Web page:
Images taken from CULTURE CHANEL exhibition at the MoCA Shanghai until March 14th

Tuesday, March 1 : between 4pm and 6pm

Kevin Lyons, designer and illustrator, will be customising bags
Wednesday, March 2 : between 3pm and 6pm
Camellia demonstration by a LEMARIÉ craftsman
Thursday, March 3 : between 4pm and 6pm
The illustrator Soledad will be customising bags
Friday, March 4 : from 5pm
Harpsichord performance by the pianist and composer Maxence Cyrin, 
Saturday, March 5 : between 3pm and 6pm
Graffiti artist André will be customising bags
Monday, March 7 : between 4pm and 6pm
Graffiti artist Fafi will be customising bags
Tuesday, March 8 : between 3pm and 6pm
CHANEL nail bar
Wednesday, March 9 : between 4pm and 6pm
SO-ME, graphic artist and illustrator, will be customising bags
Thursday, March 10 : between 3pm and 6pm
CHANEL nail bar

LÉON BAKST Costume design for Potiphar’s wife in “Joseph’s Legend” 1914 Watercolor, gold paint and pencil on paper © Fine Arts Museums of San Francisco, Theater and Dance Collection, don de Madame Adolph B. Spreckels
KARL LAGERFELDnThe “Coromandel” coat, 1996 Fall/Winter CHANEL Haute Couture Collectionm © Photo Karl Lagerfeld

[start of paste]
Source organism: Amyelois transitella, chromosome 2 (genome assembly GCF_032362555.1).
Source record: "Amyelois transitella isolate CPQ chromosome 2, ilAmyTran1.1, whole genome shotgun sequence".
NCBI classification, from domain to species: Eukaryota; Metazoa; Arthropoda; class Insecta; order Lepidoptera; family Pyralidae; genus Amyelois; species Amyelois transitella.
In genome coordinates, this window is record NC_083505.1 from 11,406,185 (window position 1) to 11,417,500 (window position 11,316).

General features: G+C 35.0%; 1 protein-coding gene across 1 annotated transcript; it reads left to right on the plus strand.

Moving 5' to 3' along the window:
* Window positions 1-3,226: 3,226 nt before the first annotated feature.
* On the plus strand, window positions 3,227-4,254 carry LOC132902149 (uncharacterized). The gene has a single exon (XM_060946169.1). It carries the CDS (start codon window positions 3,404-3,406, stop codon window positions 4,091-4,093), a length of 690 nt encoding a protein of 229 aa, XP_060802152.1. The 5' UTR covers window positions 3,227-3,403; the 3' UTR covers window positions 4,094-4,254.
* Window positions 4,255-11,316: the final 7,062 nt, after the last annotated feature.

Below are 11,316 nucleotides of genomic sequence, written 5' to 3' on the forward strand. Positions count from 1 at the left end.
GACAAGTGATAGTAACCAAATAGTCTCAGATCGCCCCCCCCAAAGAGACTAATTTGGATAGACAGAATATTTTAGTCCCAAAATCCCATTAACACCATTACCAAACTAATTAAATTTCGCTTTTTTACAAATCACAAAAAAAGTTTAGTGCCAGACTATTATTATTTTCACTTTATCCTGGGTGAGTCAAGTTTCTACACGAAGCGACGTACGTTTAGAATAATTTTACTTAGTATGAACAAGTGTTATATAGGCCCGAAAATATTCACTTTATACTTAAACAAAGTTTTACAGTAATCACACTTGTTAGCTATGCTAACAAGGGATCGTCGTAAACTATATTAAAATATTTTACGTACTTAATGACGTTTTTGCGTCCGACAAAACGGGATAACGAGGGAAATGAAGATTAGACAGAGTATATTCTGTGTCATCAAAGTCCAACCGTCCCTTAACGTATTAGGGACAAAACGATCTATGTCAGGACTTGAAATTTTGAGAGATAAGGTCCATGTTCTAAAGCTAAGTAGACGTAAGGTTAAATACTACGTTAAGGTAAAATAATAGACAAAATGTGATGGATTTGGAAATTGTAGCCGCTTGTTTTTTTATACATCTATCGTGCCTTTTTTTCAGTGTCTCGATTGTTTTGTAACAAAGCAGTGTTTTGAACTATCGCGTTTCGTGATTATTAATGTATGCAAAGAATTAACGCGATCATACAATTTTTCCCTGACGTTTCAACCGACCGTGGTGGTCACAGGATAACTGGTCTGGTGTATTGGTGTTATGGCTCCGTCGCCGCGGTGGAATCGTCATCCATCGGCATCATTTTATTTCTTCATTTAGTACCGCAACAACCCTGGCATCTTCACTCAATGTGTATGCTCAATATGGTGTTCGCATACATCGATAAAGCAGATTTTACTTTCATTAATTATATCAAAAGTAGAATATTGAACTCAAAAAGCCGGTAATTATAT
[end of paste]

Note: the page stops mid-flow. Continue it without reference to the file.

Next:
BORIS LIPNITZKIGabrielle Chanel in front of the Coromandel screens of her apartment at 31 rue Cambon, Paris. 1937© Lipnitzki/Roger-Viollet
Images taken from CULTURE CHANEL exhibition at the MoCA Shanghai until March 14th



Posted by Fashion Junior at Large

So, that's over with for another season. Over the past five days, the Fashion Editor at Large and I have been to 40 different shows and presentations scattered all over London town, whilst also finding time to blog, network, and in the case of the Fash Ed, carry out a live Q&A session in Topshop with the brilliant David Koma.

None of this would have been possible (or at least, it would have been a darn sight more difficult!) if it wasn't for the wonderful people at Mercedes-Benz, who supplied our transport for the week, along with our lovely driver Nick (he rules!)